Every smart thermostat on the market looks great and promises to save you money. However, smart thermostats are more expensive than the typical programmable one. So, are they actually worth it? Read on to find out.


The Average Savings


Several recent studies show that smart thermostats save customers an average of 10-12% on heating costs and 15% on air conditioning costs. Ecobee goes even further, claiming that their thermostats save up to 23% on energy bills. Their claims revolve around a comparison with a household that leaves their current thermostat at 72°F throughout the year.


Of course, the exact amount an individual household can save depends on your current situation and thermostat habits. To find out your savings, use an energy calculator to set up a heating and cooling schedule that fits your needs.


How Smart Thermostats Save Money


The main way a smart thermostat saves you money is by setting lower temperatures during heating and higher during cooling. The trick is to do that without you noticing. For example, an average U.S. household can save a considerable amount simply by turning the thermostat back 7-10°F from the usual set point for 8 hours per day.


Despite this fact, studies show that 50% of households with smart thermostats don’t configure them properly. For a smart thermostat to save you money, you need to either have a smart thermostat you don’t configure or a thermostat that always stays at the same temperature. If you’re already micro-managing your thermostat, you won’t see much in the way of savings.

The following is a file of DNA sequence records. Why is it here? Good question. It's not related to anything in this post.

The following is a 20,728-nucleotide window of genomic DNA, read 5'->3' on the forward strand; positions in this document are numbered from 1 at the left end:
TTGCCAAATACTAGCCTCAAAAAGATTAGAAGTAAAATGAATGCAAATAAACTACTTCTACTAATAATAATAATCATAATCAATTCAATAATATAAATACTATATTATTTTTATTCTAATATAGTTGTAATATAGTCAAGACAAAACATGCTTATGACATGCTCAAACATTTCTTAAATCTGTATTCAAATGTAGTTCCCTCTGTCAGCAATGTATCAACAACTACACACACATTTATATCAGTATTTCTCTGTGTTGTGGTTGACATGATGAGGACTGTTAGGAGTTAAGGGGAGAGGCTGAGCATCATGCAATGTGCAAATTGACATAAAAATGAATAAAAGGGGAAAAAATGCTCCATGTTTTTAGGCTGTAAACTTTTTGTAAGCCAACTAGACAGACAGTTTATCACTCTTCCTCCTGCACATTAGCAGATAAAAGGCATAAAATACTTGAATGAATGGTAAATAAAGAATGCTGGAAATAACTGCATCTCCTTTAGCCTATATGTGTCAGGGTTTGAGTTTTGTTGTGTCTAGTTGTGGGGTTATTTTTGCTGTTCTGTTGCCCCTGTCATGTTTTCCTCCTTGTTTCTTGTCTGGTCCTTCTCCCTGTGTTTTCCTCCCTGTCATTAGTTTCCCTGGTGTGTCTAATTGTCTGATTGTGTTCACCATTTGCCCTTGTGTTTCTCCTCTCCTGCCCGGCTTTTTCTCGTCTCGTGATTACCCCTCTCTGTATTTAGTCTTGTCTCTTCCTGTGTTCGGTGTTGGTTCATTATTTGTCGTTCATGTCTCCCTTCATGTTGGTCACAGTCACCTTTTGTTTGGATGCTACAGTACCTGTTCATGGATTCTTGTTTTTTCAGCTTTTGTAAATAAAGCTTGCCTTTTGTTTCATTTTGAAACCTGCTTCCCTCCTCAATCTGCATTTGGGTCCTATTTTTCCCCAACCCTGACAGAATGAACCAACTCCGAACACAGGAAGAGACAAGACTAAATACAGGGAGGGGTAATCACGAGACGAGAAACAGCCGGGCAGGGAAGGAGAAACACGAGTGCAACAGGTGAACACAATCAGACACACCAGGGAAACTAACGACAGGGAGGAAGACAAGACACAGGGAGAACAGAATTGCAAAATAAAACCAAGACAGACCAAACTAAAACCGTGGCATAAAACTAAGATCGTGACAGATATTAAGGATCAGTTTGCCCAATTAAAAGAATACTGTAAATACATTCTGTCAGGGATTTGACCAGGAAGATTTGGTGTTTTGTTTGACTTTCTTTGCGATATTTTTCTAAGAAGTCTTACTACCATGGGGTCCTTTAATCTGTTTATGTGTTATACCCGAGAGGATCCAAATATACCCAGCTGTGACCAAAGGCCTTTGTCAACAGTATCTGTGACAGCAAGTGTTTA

Another strong selling point for a smart thermostat is that it’s far easier to configure than a typical thermostat, which can save you a lot of time. Also, there are a few other benefits that might make a smart thermostat a worthwhile investment.


Heat Pump Savings


Most heat pump systems come with an auxiliary heater that kicks in when the system can’t keep up. Unfortunately, the heater is much less effective than the heat pump, so it’s best to avoid using it whenever possible. Instead, your best bet may be to use a smart thermostat to reach your desired set point at the right time using only the heat pump.


Boiler Savings


When you shut off your boiler, it continues to heat your space for a short period after that. If the temperatures dip below a certain point, the boiler may also need a lot of time to turn back on. This is known as the “overshooting” effect and will have your house constantly switching from too cold to too hot. Many smart thermostats have features designed to manage this effect.